Commercial real estate did not "enjoy" the bubble like residental real estate.

I believe commercial market will not be affected by bubble popping of residental.

7/10/2006 07:42:00 AM  
Anonymous Anonymous said...

Didn't commercial RE bubble in the mid 90's? They over built on spec as I recall. I believe it preceded the tech bubble.

7/10/2006 08:22:00 AM  
Anonymous Anonymous said...

I think investordavid has a valid point.
and the reason why he is correct, is because this job ralley over the past few years was just in housing. (ok, home depot and Lowes benefited too). But, it would be interesting to see some raw data. Perhaps someone here has that data?

I saw the NYT reported yesterday that commercial real estate rentals are up from last year. Meaning more buisness are opening up and renting spaces. I would love to see the area that they count in the study. Because when I walk around nyc, I see alot of vacant places up for rent. Only place that seem to be doing good is Times Square area, thank god for tourism. Not sure about downtown, but last time I was there, a few months ago, nothing was really new.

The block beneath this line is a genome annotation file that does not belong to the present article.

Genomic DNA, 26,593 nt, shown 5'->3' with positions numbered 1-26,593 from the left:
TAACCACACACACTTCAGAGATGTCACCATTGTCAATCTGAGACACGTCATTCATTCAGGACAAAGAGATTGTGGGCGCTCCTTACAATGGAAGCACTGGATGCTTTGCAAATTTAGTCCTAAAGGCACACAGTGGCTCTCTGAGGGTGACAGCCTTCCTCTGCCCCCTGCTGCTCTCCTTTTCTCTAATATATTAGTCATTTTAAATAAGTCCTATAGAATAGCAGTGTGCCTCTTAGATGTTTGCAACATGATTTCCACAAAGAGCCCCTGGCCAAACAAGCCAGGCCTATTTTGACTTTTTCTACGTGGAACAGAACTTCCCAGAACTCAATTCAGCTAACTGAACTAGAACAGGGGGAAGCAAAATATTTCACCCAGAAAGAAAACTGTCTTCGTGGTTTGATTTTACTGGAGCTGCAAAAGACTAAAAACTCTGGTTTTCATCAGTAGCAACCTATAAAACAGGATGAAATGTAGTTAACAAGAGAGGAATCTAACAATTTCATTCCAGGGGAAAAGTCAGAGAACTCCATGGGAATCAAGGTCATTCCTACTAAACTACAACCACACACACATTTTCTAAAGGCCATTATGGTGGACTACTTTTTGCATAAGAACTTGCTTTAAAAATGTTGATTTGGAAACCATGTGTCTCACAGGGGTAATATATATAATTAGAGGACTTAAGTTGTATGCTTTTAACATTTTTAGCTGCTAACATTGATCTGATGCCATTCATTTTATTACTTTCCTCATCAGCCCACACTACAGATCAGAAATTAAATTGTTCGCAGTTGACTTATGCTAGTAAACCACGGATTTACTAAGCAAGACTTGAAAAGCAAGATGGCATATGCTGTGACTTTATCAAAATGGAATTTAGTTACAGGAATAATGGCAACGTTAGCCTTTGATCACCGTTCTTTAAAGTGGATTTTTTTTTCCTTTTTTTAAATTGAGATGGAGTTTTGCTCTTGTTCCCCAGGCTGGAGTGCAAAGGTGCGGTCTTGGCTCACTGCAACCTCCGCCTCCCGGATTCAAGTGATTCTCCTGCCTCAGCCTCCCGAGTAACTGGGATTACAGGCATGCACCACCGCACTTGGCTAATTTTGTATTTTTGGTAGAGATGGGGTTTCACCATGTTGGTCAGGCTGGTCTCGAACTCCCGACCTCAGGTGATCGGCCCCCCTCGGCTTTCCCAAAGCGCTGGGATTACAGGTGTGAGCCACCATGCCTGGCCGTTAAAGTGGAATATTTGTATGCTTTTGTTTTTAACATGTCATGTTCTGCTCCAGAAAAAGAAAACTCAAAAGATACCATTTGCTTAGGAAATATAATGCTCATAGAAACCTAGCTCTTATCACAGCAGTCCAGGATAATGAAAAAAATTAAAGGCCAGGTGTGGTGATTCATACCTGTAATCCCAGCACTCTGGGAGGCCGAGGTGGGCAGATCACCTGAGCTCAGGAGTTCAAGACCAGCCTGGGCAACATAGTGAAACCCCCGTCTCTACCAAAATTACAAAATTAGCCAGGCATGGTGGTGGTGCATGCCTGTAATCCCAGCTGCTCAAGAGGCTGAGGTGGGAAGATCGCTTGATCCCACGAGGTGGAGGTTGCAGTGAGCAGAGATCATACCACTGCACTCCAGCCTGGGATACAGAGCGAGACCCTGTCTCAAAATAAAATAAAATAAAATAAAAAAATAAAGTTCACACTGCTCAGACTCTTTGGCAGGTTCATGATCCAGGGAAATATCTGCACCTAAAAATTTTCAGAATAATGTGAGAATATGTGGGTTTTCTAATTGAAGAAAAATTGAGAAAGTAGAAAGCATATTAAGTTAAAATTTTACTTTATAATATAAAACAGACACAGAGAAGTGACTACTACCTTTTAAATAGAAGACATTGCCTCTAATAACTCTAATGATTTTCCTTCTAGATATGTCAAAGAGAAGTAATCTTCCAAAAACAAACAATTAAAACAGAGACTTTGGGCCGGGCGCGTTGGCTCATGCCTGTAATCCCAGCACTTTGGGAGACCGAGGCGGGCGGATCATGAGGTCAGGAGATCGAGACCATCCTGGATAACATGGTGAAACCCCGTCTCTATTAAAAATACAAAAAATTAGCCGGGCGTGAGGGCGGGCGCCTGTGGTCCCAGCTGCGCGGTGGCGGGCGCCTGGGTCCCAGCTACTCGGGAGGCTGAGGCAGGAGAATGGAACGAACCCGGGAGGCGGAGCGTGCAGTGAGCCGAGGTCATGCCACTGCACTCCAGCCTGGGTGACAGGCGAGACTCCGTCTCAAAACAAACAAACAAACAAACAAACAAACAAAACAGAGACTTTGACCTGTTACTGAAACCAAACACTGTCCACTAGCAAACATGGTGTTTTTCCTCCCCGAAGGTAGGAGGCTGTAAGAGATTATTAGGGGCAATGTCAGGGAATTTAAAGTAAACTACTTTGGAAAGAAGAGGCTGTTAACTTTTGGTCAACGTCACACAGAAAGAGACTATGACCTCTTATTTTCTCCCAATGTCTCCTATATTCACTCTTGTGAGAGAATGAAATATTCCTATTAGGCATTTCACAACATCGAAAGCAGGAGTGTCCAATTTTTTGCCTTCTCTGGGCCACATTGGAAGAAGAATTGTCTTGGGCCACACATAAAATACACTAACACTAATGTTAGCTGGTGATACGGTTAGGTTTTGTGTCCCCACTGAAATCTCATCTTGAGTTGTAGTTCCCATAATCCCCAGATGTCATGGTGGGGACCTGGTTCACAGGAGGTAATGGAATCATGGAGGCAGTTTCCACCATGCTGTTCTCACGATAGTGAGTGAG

Any input?

SAS

7/10/2006 08:37:00 AM  
Blogger skep-tic said...

my firm's office rent went up by 10% this year. but seems to me that strong demand for office space is premised on strong job growth

7/10/2006 09:14:00 AM  
Anonymous Anonymous said...

Inflation number from the FEDS seems awefully low, everything around us has increased in price, gas, grocery, resturants..

That is a risk for people who wanted to hold cash and sit out the bubble.

Any thoughts?

7/10/2006 09:34:00 AM  
Blogger skep-tic said...

not an expert in this, but seems to me that if dollar is losing value, foreign currencies might be a solution. you can buy foreign currency CDs from everbank.com

7/10/2006 09:53:00 AM  
Anonymous UnRealtor said...

All I know is I'm loving my interest income each month.

hsbcdirect.com now at over 5% for a fully liquid account.

7/10/2006 10:39:00 AM  
Anonymous UnRealtor said...

In fact, with interest income finally at decent levels, this will also weigh against sellers as one more reason not to drop a downpayment into a debt sinkhole (house).

It certainly makes me think twice.

7/10/2006 10:42:00 AM